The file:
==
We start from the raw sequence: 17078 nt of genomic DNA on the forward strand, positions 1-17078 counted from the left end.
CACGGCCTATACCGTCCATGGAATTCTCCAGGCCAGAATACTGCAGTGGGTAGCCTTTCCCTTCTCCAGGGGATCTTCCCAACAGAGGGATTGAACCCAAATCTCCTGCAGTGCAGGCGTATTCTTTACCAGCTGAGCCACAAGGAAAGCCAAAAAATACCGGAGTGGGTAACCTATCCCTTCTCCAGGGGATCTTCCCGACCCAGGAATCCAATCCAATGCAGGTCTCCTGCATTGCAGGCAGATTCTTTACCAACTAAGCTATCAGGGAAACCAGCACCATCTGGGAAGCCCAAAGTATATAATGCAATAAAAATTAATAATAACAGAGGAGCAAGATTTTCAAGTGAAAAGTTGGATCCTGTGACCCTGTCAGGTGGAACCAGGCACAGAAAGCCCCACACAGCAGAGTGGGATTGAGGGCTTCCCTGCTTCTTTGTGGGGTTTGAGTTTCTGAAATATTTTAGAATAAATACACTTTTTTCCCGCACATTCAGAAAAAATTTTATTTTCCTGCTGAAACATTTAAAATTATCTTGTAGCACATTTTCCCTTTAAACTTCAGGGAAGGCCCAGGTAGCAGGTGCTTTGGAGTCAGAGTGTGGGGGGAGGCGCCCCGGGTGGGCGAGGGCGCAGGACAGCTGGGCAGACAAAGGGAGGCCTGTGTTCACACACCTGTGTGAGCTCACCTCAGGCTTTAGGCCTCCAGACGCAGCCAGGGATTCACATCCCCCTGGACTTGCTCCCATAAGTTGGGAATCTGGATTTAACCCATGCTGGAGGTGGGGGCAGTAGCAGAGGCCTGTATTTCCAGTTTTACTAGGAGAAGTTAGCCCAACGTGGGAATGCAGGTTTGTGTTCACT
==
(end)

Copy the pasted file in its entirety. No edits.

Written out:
We start from the raw sequence: 17078 nt of genomic DNA on the forward strand, positions 1-17078 counted from the left end.
CACGGCCTATACCGTCCATGGAATTCTCCAGGCCAGAATACTGCAGTGGGTAGCCTTTCCCTTCTCCAGGGGATCTTCCCAACAGAGGGATTGAACCCAAATCTCCTGCAGTGCAGGCGTATTCTTTACCAGCTGAGCCACAAGGAAAGCCAAAAAATACCGGAGTGGGTAACCTATCCCTTCTCCAGGGGATCTTCCCGACCCAGGAATCCAATCCAATGCAGGTCTCCTGCATTGCAGGCAGATTCTTTACCAACTAAGCTATCAGGGAAACCAGCACCATCTGGGAAGCCCAAAGTATATAATGCAATAAAAATTAATAATAACAGAGGAGCAAGATTTTCAAGTGAAAAGTTGGATCCTGTGACCCTGTCAGGTGGAACCAGGCACAGAAAGCCCCACACAGCAGAGTGGGATTGAGGGCTTCCCTGCTTCTTTGTGGGGTTTGAGTTTCTGAAATATTTTAGAATAAATACACTTTTTTCCCGCACATTCAGAAAAAATTTTATTTTCCTGCTGAAACATTTAAAATTATCTTGTAGCACATTTTCCCTTTAAACTTCAGGGAAGGCCCAGGTAGCAGGTGCTTTGGAGTCAGAGTGTGGGGGGAGGCGCCCCGGGTGGGCGAGGGCGCAGGACAGCTGGGCAGACAAAGGGAGGCCTGTGTTCACACACCTGTGTGAGCTCACCTCAGGCTTTAGGCCTCCAGACGCAGCCAGGGATTCACATCCCCCTGGACTTGCTCCCATAAGTTGGGAATCTGGATTTAACCCATGCTGGAGGTGGGGGCAGTAGCAGAGGCCTGTATTTCCAGTTTTACTAGGAGAAGTTAGCCCAACGTGGGAATGCAGGTTTGTGTTCACT